Tara Kelley-Cruz’s work relies heavily on form, color and texture and deals with the question of what things in our history shape who we are as individuals and as a culture. Her latest series of work contains themes of hope, in mending broken relationships, finding connection and common ground, and finding beauty in the turbulence of life.  As a mixed-media painter, her process includes creating at least 10-12 layers of paint, found ephemera, image transfers and drawings. between layers, she scrapes and sands into the painting. Earlier layers are revealed and the surface begins to take on a rich, textured life of its own with its own history. She works in an intuitive way, relying on her own discernment to guide her in the creative process. Tara focused on Lee Krasner for her inspiration in this exhibit.

Valerie Lloyd:
Valerie Lloyd paints with both acrylic and oil on canvas and wood panel.She enjoys depicting still lifes into modern and simplified images, creating abstract paintings, and occasional works in an illustrative style. Her focus is more on the subjective aspects than the objective. All three styles are often inspired by personal spiritual and metaphorical exploration. Valerie has remained a creative throughout her life, whether it be in her own work at home, as an art teacher to students of all ages, or commissioned design projects. She currently owns Surface Gallery and acts as as the curator itsmonthly shows, and also manages the shared studio and creativebusiness offices in The Sluice. She has a Bachelors of Arts and Education from Colorado State University. She strives to always inspire those around her in their creative endeavors and truly believes in the power of art to transform culture.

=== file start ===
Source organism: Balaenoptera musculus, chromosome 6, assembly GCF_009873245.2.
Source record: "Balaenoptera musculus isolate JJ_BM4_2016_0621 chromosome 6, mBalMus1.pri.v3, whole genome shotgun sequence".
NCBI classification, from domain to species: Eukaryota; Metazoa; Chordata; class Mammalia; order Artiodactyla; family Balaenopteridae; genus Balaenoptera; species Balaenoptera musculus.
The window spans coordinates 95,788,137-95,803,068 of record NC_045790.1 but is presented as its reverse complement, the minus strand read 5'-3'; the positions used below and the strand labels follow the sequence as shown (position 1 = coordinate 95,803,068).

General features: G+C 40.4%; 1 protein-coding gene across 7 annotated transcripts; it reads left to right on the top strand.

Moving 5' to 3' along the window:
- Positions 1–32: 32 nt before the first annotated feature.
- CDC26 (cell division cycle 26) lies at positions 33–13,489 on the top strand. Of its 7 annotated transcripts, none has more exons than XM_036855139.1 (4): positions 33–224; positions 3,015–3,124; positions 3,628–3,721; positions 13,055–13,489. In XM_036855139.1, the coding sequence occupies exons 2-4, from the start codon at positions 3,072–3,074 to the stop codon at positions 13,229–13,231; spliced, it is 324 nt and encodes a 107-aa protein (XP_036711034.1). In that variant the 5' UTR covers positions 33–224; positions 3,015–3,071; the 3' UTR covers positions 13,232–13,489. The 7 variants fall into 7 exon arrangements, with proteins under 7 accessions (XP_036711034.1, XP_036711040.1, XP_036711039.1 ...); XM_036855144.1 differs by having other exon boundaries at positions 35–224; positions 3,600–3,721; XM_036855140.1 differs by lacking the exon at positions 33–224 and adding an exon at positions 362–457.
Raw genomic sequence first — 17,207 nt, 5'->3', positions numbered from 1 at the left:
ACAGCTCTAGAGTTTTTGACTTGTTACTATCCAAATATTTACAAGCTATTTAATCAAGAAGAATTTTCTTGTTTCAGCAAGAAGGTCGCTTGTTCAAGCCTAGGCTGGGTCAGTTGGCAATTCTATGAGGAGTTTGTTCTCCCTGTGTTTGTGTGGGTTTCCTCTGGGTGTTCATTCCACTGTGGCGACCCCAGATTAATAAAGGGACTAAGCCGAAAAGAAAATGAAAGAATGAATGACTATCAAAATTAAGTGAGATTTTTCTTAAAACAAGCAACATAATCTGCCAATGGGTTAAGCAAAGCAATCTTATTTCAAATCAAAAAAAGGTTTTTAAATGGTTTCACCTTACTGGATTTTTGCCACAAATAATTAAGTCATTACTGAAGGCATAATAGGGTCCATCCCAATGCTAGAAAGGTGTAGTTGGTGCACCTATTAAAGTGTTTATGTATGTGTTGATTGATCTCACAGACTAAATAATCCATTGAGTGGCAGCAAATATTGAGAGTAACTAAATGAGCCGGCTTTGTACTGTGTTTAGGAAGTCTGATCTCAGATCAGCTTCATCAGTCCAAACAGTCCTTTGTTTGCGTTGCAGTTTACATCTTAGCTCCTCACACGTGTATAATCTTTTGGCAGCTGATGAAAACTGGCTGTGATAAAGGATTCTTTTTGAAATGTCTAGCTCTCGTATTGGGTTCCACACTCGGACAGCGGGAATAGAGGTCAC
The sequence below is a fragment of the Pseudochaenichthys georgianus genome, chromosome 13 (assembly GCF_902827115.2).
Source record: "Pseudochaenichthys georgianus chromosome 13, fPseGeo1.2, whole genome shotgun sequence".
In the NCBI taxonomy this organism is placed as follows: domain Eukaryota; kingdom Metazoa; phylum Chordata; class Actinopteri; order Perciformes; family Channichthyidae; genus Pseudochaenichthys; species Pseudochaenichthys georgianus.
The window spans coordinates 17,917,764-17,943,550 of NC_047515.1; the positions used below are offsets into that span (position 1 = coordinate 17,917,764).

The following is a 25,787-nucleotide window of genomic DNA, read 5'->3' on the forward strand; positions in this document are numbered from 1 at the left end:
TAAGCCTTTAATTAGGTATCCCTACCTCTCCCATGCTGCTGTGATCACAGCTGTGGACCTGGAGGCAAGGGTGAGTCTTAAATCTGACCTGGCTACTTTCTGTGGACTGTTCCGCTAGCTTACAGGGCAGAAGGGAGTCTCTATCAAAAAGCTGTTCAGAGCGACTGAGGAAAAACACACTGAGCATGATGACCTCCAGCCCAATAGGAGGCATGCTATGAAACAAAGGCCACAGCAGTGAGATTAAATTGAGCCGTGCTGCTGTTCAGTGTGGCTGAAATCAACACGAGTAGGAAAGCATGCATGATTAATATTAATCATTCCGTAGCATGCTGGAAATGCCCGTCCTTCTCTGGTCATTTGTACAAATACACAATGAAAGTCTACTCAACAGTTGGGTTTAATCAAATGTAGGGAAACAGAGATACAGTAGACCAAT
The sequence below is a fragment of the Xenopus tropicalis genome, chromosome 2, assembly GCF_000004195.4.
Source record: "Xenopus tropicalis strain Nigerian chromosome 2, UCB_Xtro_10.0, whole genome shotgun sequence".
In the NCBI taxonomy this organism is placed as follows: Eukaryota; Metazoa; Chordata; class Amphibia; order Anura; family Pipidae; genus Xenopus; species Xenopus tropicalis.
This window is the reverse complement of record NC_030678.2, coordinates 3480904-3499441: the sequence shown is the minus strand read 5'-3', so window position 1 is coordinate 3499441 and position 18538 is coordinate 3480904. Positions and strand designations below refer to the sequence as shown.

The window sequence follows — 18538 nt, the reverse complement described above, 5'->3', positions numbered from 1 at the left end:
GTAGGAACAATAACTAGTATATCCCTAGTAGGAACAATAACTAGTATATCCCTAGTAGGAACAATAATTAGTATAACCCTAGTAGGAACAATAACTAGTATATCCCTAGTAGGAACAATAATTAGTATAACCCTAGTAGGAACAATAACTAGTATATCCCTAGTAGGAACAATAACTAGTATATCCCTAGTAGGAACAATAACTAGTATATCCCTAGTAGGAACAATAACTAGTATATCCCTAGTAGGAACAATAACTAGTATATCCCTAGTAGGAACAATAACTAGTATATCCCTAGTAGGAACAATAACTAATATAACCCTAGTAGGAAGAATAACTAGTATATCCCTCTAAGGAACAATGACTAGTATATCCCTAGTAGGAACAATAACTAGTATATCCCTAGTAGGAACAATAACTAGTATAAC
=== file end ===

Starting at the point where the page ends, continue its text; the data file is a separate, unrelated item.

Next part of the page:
Valerie was inspired by Elaine DeKooning for this exhibit, specifically she strove to experiment with portraying realistic images into abstract expressions.  
Jes Moran:
Jes Moran is an abstract painter based in Colorado, focusing on acrylic stain techniques applied to raw, sewn canvas. Her process involves the application of thinned acrylic pigments through pouring, staining, and brushing onto the canvas, followed by a meticulous cutting and sewing of the material to create new compositions.Moran then adds layers of gradient acrylic paints and incorporates discreet window-like shapes. These elements come together to evoke a sense of quiet depth and multidimensionality within her paintings. Jes is continuously exploring the interplay of light, shadow, reflection, color, and landscapes, drawing inspiration from memories associated with these elements. By subtly translating these impressions onto canvas, she invites viewers to engage with the nuanced details and contemplative aspects of her work. She studied painting at Metropolitan State University of Denver and Apparel Construction at Art Institute of Portland, Oregon. However, she is primarily self taught. Her work has been shown along the Front Range of Colorado. Jes focused on Helen Frankenthaler's work for this exhibit.
Diane Reeves:
Diane Reeves paints to make sense of things, to process thoughts, and to have a conversation with the world. She has been painting for a number of years, exploring her surroundings, finding her connections as she paints each one. She is married to a man who has begun running again, has five children each with their own extraordinary creativities, and has a modest number of close friends, all of whom she counts as her big family. She studied computers in college (which feels like a world away from now), she consults in design aesthetics, and she agrees with Wayne White that there are places and people so beautiful they hurt your feelings. Diane focused on works by Joan Mitchell for this exhibit.